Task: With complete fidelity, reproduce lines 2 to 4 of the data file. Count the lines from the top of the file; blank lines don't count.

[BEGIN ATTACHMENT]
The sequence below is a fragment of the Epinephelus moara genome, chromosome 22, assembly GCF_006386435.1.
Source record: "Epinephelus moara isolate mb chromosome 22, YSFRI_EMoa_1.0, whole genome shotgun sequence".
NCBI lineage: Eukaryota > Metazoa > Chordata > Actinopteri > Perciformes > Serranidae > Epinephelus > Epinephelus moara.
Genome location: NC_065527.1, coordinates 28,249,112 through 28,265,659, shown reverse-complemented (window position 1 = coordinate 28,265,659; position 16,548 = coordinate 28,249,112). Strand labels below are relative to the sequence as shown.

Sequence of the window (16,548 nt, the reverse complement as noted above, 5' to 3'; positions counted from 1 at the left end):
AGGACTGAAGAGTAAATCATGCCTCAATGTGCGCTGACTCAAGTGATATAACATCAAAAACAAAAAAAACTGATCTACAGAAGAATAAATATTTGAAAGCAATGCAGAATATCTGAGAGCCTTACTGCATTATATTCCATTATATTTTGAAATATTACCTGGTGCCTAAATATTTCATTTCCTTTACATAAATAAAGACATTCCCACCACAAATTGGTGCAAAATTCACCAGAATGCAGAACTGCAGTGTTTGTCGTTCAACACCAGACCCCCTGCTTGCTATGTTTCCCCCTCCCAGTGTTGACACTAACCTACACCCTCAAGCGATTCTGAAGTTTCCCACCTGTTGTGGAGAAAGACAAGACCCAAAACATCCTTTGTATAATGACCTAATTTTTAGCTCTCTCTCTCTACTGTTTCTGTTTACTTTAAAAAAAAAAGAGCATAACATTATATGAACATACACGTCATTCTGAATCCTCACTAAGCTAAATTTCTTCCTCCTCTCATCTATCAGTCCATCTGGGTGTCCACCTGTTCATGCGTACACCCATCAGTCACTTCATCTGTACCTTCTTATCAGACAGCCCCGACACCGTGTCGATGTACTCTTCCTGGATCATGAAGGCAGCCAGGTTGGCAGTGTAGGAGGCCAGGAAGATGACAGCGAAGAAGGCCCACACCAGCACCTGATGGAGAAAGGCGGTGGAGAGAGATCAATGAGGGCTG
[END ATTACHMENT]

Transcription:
Source record: "Epinephelus moara isolate mb chromosome 22, YSFRI_EMoa_1.0, whole genome shotgun sequence".
NCBI lineage: Eukaryota > Metazoa > Chordata > Actinopteri > Perciformes > Serranidae > Epinephelus > Epinephelus moara.
Genome location: NC_065527.1, coordinates 28,249,112 through 28,265,659, shown reverse-complemented (window position 1 = coordinate 28,265,659; position 16,548 = coordinate 28,249,112). Strand labels below are relative to the sequence as shown.